Working on a handmade project has more benefits than just producing something useful or beautiful, many crafters say: it can also encourage a feeling of well-being. Forthcoming books that are less how-to than how-to-be include Craftfulness, which coauthor Rosemary Davidson calls “a meditation on the benefits of having a craft practice.” Pursuing a project with concentration and intent, she says, “allows your mind and hands to take over and let life’s small stresses fall away for a while.” Here are four titles that offer chicken soup for the crafter’s soul.
Rosemary Davidson and Arzu Tahsin (HarperWave, Jan. 2019)
Two U.K. publishing veterans—Davidson heads up Random House U.K.’s Square Peg imprint, and Tahsin is a longtime editor turned agent—encourage those who feel drawn to a particular craft but worry they lack the time, motivation, or skills to do it, such as “people who feel their drawing isn’t any good, or that their knitting is clumsy,” Tahsin says. “We want to turn these ideas around and show people it’s more important to become dedicated to the process. The results will take care of themselves.”
Maggie Oman Shannon (Viva Editions, Dec.)
An ordained interfaith and Unity minister shares projects intended to help crafters connect with family and friends, including a “conversation starter” tablecloth and “anytime” valentines. Rather than detailing step-by-step instructions, Shannon offers general guidance and inspiration. “It takes time to make something by hand, and it’s a rarity today,” she says. “Chances are you’re not going to take that time for someone you don’t genuinely care about, so a handmade gift is a declaration of love, or affection.” Her new book rounds out a trio that also includes 2013’s Crafting Calm and 2017’s Crafting Gratitude.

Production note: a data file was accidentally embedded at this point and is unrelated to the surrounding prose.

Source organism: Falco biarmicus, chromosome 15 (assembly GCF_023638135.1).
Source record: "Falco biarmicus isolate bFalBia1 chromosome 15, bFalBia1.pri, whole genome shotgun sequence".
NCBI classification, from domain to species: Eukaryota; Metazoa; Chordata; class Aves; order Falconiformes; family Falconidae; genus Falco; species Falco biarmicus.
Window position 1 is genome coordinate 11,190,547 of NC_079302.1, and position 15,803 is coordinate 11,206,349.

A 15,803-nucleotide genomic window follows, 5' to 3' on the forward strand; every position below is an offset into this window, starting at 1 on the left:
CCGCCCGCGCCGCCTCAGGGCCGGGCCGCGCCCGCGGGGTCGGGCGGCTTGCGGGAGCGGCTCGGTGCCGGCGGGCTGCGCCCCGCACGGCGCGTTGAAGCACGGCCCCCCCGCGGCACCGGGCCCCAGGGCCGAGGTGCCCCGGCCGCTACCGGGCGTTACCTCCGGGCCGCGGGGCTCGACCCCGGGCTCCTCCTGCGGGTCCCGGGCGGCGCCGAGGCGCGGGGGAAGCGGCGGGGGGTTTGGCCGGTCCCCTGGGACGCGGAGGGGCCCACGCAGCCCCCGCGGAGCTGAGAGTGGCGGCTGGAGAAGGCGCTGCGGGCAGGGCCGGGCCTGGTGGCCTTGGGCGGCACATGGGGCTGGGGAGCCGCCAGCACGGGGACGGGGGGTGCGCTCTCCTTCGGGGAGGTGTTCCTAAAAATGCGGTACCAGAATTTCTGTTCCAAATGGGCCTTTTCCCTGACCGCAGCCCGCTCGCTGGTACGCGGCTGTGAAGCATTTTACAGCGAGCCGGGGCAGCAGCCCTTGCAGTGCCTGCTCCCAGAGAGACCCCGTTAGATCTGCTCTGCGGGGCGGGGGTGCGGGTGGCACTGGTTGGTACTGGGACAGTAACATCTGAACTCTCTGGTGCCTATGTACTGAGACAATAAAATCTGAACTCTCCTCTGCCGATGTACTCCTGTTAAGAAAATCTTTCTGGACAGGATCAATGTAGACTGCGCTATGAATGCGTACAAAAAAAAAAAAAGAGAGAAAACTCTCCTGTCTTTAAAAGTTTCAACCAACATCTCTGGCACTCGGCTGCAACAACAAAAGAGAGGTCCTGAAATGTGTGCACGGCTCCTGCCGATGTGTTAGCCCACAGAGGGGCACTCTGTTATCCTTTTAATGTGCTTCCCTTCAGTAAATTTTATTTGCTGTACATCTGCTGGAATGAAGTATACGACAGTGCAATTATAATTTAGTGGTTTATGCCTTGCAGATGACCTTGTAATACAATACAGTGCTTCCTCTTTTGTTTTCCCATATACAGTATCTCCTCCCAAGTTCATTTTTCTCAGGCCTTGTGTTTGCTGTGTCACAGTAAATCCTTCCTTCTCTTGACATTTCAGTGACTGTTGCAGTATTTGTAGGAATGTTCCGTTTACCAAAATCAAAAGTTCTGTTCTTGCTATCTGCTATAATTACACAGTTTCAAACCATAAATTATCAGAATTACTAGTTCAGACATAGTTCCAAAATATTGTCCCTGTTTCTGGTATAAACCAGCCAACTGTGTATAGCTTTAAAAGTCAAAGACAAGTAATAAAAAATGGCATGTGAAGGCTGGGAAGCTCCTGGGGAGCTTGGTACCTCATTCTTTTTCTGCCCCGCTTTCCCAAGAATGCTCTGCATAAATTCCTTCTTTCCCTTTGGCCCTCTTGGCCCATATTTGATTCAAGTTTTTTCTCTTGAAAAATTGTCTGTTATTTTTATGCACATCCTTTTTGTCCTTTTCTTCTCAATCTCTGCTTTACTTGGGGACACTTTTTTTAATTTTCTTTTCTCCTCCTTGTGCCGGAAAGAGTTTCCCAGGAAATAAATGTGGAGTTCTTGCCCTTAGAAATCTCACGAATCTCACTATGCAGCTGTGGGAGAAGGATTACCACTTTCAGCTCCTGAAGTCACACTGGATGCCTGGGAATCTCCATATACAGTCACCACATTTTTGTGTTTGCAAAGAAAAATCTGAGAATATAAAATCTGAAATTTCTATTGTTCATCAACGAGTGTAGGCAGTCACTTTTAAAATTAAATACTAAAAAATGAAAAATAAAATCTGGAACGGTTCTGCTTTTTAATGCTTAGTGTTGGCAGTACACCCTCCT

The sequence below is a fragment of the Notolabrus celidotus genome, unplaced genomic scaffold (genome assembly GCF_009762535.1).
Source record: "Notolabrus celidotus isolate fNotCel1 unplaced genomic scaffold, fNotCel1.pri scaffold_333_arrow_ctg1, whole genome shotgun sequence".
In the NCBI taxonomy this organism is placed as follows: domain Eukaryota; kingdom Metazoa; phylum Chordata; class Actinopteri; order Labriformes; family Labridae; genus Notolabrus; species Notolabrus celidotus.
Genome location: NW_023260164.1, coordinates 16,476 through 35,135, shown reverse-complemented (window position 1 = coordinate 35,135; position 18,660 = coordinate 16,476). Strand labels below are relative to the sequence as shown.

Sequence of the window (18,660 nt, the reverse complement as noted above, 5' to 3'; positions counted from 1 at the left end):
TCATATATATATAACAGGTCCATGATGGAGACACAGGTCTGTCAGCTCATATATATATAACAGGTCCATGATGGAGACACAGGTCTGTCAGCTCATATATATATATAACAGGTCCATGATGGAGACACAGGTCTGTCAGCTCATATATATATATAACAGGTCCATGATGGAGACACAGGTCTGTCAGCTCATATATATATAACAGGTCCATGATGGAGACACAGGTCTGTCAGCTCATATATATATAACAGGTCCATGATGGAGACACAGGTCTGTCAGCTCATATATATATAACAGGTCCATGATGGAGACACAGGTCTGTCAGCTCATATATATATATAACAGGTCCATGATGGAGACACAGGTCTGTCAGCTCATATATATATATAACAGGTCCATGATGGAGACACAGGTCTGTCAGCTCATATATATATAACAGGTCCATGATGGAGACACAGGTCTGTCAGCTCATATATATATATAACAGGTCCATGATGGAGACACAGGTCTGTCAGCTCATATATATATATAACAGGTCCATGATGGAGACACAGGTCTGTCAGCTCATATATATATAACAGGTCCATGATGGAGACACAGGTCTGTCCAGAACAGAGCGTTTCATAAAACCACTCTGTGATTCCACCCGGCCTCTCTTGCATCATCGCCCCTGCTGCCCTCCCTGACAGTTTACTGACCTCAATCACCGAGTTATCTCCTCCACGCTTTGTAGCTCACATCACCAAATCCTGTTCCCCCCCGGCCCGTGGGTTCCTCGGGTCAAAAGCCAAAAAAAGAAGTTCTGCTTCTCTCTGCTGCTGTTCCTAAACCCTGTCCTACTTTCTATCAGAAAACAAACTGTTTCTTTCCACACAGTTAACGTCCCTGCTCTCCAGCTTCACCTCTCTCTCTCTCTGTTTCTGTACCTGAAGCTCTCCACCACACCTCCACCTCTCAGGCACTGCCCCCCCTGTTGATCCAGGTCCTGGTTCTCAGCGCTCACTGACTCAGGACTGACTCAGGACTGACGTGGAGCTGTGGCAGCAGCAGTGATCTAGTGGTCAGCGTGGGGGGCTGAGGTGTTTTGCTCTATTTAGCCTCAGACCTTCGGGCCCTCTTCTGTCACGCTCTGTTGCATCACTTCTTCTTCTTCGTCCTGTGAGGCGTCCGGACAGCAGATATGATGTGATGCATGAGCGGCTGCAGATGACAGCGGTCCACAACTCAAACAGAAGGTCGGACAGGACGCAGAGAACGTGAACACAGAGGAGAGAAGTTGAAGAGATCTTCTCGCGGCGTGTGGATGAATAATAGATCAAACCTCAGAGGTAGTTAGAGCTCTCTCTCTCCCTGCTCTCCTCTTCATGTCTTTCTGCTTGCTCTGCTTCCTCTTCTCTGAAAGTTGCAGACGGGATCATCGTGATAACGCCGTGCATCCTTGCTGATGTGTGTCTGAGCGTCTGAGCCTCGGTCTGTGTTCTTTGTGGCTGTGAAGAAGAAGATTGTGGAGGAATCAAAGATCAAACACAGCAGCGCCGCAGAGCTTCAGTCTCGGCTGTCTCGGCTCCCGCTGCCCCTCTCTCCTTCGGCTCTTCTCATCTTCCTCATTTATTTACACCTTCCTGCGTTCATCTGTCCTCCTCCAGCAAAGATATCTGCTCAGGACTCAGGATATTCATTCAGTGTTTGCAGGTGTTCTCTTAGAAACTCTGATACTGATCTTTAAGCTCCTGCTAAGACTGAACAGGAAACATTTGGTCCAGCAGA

Draw and Be Happy
(Tim Shaw, illus. by Cachetejack. Chronicle, Nov.)
Shaw, a fine artist and the founder of Hospital Rooms, a London nonprofit, offers exercises inspired by art therapy techniques, illustrated by Spanish artists Nuria Bellver and Raquel Fanjul, who together go by the name Cachetejack. By painting circles without worrying about getting them exactly right, Shaw proposes, or drawing a self-portrait that focuses on what’s inside rather than outside, readers will gain confidence and reduce stress.
Clint Harp (Touchstone, Oct.)
HGTV woodworker Harp writes in this memoir of his realization, after trying several other career paths, that he felt most fulfilled when he pursued cabinetry. For our QA with Harp, see “Handmade and Heartfelt,” p. 35.